Storytelling has helped Ramanujam, unassuming yet impactful in her trademark bindi and beautiful sarees, in multiple areas. “I was scared of the dark. Now I travel the world alone. And all these phobias I had of loneliness, of wanting to prove myself…all these fell apart when I began storytelling,” she says with disarming honesty. “Storytelling came as a breath of fresh air and stories resolved and dissolved all those hidden figures within.” It’s a journey many people she trains in her workshops experience themselves, as they share their personal stories, describe their inner journey and emotions that have often been hidden deep within.
Storytelling is all about acceptance, Ramanujam believes.
“Through storytelling and through my journey, I discovered how to deal with relationships and people and how to deal with adversities and pain too. I believe that when you gift someone a story it transforms their lives and the stories remain etched in their hearts thus healing them.”
A Long Journey
Ramanujam’s own journey has been one of learning and acceptance at both ends. Her family did not quite understand her passion for storytelling and her drive to start an institute for teaching it in the beginning but gave her the time and space to do her work undisturbed. “There were days when I slept at 2 am and woke up at 6 am,” she reminisces, adding that despite the success of Kathalaya, that drive hasn’t wavered. “I just rest when I need to.”
The road to Kathalaya hasn’t been without its struggles.
“I had to cross many hurdles along the way. I almost reached the brink of closing down the institution many times when kind hearted volunteers, children, or good souls showed me new paths or shared innovative ideas to sustain the organisation,” she says. Serendipity and belief in her hard work paid off gradually. “In 2003, I visited the USA for a personal reason and got invited to attend a Storytelling festival. Eventually, I also performed there and became the festival’s guest of honour. In addition to this I met the Mayor of Tennessee who also happened to be the organizer of the festival. He offered to help me with the required affiliations to start the International Academy of Storytelling in India. I also won accolades like the Ashoka Foundation fellowship, the Best storyteller award and more recently the Bengaluru Hero Award in 2018, which has helped me to continue with storytelling.”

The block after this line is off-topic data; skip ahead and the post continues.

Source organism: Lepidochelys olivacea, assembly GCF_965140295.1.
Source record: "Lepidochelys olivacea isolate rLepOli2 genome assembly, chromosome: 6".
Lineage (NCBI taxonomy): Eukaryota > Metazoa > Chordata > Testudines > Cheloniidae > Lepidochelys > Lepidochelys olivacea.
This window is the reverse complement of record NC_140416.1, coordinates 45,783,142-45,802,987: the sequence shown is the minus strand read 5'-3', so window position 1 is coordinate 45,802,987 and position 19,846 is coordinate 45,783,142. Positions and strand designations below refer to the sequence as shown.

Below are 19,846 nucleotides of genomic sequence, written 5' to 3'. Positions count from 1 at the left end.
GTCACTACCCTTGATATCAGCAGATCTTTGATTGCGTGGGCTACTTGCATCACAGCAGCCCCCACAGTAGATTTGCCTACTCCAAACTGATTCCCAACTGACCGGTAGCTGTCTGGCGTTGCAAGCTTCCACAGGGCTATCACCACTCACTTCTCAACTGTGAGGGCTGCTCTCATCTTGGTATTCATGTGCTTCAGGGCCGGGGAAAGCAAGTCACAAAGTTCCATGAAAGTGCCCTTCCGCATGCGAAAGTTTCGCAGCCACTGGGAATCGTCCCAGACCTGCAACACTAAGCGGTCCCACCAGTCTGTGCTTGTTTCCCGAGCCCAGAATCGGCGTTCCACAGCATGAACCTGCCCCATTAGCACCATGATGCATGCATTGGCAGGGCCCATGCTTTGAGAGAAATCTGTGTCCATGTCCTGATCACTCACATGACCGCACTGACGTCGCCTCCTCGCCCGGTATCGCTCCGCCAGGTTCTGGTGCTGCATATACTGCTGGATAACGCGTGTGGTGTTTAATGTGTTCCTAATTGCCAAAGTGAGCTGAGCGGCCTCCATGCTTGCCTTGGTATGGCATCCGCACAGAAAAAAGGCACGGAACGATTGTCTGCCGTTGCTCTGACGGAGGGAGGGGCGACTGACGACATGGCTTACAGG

Ramanujam’s perseverance and reputation as an internationally renowned storyteller has helped her establish Kathalaya into a truly global institute and increase the courses on offer. “I wanted to add a Diploma in Storytelling and got the much needed support and affiliations from the University of Edinburgh and the Ministry of Culture Sweden.” Kathalaya would be completing the 100th batch of its academy course soon and is gearing up to celebrate 20 years of a rich storytelling legacy. A publication of 20 different stories is in the pipeline.
All the awards and accolades received over the years has only motivated Ramanujam further. Her calendar is full 365 days a year with travel, training and performances around the world and despite the full utilization of storytelling in learning yet to take shape, she continues her journey with the same dedication and energy she started it with. She is also sure that she doesn’t want to become an workaholic. “I always find time to do things close to my heart. I still find happiness in little things like cooking, cleaning, reading and spending time with family members, attending family functions, chatting with siblings and mom and still finding time for my meditative jaunts,” says Ramanujam, who has one daughter who lives overseas.
Like any good raconteur, Ramanujam does have plans for a book in the future. “I will soon be compiling all my travel and stories for upcoming storytellers and future generations.” And there are several more stories stored up in the various corners of her consciousness, waiting to be used “A good storyteller should be ready to accept and adapt to new environments, culture, regions and merge with the local scenario. Make your story the star,” says Ramanujam, as an advice to all storytellers. “It should be like a perfume that lingers.”
To know more about Geeta and the courses offered by Kathalaya, please visit http://www.kathalaya.org